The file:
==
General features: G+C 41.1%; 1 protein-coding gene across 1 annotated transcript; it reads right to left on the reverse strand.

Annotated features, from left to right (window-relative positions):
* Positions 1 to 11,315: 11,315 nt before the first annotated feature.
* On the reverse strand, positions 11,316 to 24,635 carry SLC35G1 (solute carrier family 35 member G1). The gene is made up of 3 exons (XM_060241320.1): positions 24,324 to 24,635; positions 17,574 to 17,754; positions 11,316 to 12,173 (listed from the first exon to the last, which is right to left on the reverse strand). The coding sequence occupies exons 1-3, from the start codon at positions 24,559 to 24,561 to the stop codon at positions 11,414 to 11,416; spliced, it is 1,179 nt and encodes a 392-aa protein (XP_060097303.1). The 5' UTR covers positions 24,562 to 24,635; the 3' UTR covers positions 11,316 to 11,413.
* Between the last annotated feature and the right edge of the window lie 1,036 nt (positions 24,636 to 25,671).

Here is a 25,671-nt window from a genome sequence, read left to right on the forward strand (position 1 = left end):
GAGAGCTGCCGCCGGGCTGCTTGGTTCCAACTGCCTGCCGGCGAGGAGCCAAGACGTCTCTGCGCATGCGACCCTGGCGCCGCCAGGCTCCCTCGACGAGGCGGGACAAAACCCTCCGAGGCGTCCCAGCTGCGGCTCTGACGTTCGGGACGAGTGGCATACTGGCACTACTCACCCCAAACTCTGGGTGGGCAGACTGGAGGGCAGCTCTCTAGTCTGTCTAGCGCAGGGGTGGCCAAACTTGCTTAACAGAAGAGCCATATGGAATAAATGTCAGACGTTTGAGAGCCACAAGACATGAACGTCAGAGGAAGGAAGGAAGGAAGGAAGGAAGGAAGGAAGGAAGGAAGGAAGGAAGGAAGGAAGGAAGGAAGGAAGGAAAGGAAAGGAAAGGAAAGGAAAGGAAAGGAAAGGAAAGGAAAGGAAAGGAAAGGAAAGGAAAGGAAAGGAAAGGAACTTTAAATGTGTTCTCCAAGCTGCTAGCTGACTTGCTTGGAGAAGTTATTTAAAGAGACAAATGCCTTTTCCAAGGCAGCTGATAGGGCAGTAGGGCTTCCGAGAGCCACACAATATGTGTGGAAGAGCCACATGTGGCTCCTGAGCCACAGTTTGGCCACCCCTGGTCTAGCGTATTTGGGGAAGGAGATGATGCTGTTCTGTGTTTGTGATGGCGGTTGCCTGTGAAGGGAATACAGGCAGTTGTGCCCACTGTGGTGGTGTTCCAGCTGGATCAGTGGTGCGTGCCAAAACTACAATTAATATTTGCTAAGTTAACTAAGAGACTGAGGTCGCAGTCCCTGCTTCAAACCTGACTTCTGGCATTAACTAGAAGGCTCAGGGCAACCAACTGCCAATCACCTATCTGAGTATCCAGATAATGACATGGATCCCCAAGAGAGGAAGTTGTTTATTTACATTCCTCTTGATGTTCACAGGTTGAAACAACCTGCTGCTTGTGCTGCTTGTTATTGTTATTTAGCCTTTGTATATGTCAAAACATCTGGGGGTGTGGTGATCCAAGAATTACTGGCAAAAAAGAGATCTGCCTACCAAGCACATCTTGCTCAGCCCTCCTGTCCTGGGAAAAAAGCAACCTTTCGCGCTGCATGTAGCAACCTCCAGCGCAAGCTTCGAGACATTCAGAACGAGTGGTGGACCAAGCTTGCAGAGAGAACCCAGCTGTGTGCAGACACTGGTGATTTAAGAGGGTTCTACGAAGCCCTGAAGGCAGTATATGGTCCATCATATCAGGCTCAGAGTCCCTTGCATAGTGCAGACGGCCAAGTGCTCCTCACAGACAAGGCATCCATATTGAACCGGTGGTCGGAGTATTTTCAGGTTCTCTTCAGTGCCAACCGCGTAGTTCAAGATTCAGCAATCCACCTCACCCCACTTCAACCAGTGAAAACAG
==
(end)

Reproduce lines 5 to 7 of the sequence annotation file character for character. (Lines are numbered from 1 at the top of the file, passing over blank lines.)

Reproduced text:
* Between the last annotated feature and the right edge of the window lie 1,036 nt (positions 24,636 to 25,671).

Here is a 25,671-nt window from a genome sequence, read left to right on the forward strand (position 1 = left end):
GAGAGCTGCCGCCGGGCTGCTTGGTTCCAACTGCCTGCCGGCGAGGAGCCAAGACGTCTCTGCGCATGCGACCCTGGCGCCGCCAGGCTCCCTCGACGAGGCGGGACAAAACCCTCCGAGGCGTCCCAGCTGCGGCTCTGACGTTCGGGACGAGTGGCATACTGGCACTACTCACCCCAAACTCTGGGTGGGCAGACTGGAGGGCAGCTCTCTAGTCTGTCTAGCGCAGGGGTGGCCAAACTTGCTTAACAGAAGAGCCATATGGAATAAATGTCAGACGTTTGAGAGCCACAAGACATGAACGTCAGAGGAAGGAAGGAAGGAAGGAAGGAAGGAAGGAAGGAAGGAAGGAAGGAAGGAAGGAAGGAAGGAAGGAAGGAAAGGAAAGGAAAGGAAAGGAAAGGAAAGGAAAGGAAAGGAAAGGAAAGGAAAGGAAAGGAAAGGAAAGGAAAGGAACTTTAAATGTGTTCTCCAAGCTGCTAGCTGACTTGCTTGGAGAAGTTATTTAAAGAGACAAATGCCTTTTCCAAGGCAGCTGATAGGGCAGTAGGGCTTCCGAGAGCCACACAATATGTGTGGAAGAGCCACATGTGGCTCCTGAGCCACAGTTTGGCCACCCCTGGTCTAGCGTATTTGGGGAAGGAGATGATGCTGTTCTGTGTTTGTGATGGCGGTTGCCTGTGAAGGGAATACAGGCAGTTGTGCCCACTGTGGTGGTGTTCCAGCTGGATCAGTGGTGCGTGCCAAAACTACAATTAATATTTGCTAAGTTAACTAAGAGACTGAGGTCGCAGTCCCTGCTTCAAACCTGACTTCTGGCATTAACTAGAAGGCTCAGGGCAACCAACTGCCAATCACCTATCTGAGTATCCAGATAATGACATGGATCCCCAAGAGAGGAAGTTGTTTATTTACATTCCTCTTGATGTTCACAGGTTGAAACAACCTGCTGCTTGTGCTGCTTGTTATTGTTATTTAGCCTTTGTATATGTCAAAACATCTGGGGGTGTGGTGATCCAAGAATTACTGGCAAAAAAGAGATCTGCCTACCAAGCACATCTTGCTCAGCCCTCCTGTCCTGGGAAAAAAGCAACCTTTCGCGCTGCATGTAGCAACCTCCAGCGCAAGCTTCGAGACATTCAGAACGAGTGGTGGACCAAGCTTGCAGAGAGAACCCAGCTGTGTGCAGACACTGGTGATTTAAGAGGGTTCTACGAAGCCCTGAAGGCAGTATATGGTCCATCATATCAGGCTCAGAGTCCCTTGCATAGTGCAGACGGCCAAGTGCTCCTCACAGACAAGGCATCCATATTGAACCGGTGGTCGGAGTATTTTCAGGTTCTCTTCAGTGCCAACCGCGTAGTTCAAGATTCAGCAATCCACCTCACCCCACTTCAACCAGTGAAAACAG